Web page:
In a recent note from Goldman, Jan Hatzius cites a major trend from the last few years that's likely to continue -- labor market slack. Of course, this has a broad impact on many facets of the economy -- in particular, corporations and consumer spending. It's a strange sort of environment we're in because consumers are just strong enough to keep spending at a modest level, but not strong enough to spend at a rate that causes very high inflation. And this puts corporations in the driver's seat. They can maintain a steady revenue flow and manage their largest expenses (their employees) at a rate that isn't overly onerous on margins. In other words, the capitalists are beating the labor class.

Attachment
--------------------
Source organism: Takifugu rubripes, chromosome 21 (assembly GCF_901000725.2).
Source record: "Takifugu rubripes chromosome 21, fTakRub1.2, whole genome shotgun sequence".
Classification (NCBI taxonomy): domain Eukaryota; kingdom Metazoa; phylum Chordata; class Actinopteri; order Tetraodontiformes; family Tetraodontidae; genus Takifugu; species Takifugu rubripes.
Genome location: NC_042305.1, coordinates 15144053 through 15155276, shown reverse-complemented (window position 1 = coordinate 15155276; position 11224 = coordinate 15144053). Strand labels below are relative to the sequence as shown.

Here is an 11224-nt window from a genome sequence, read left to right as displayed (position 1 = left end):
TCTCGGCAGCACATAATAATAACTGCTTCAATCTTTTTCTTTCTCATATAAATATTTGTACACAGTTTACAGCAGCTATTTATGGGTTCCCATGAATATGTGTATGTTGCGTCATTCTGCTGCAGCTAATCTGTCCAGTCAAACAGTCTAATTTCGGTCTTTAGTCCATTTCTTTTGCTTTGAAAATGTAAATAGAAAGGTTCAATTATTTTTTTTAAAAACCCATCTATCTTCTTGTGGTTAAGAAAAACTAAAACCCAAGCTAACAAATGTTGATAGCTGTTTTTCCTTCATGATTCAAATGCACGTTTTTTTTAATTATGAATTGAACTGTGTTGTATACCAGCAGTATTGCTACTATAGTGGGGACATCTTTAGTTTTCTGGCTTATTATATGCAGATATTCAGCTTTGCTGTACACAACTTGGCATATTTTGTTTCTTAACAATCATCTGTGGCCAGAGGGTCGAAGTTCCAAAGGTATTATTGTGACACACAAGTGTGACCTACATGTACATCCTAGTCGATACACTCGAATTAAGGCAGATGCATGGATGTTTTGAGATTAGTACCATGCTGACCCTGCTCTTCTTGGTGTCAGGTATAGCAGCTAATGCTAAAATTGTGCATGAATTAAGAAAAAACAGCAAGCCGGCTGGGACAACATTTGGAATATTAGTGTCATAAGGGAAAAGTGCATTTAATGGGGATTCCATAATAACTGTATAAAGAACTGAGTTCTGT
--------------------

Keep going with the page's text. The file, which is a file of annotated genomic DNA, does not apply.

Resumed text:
Anyway, Hatzius cites these two major implications in the note, saying that continued slack in the labor market will do two things:
- It will keep corporate margins high and possibly even rising.
- It will keep inflation low.
Of course, the margin expansion story is contingent on more than just the expense side. And that's where things get a bit more dicey. Corporate revenues are slowing to the mid-single digits and perhaps even lower. See the chart below for the big picture there. That doesn't mean margins have to decline, but it does mean the labor market is likely to remain weak. In other words, the capitalists win again.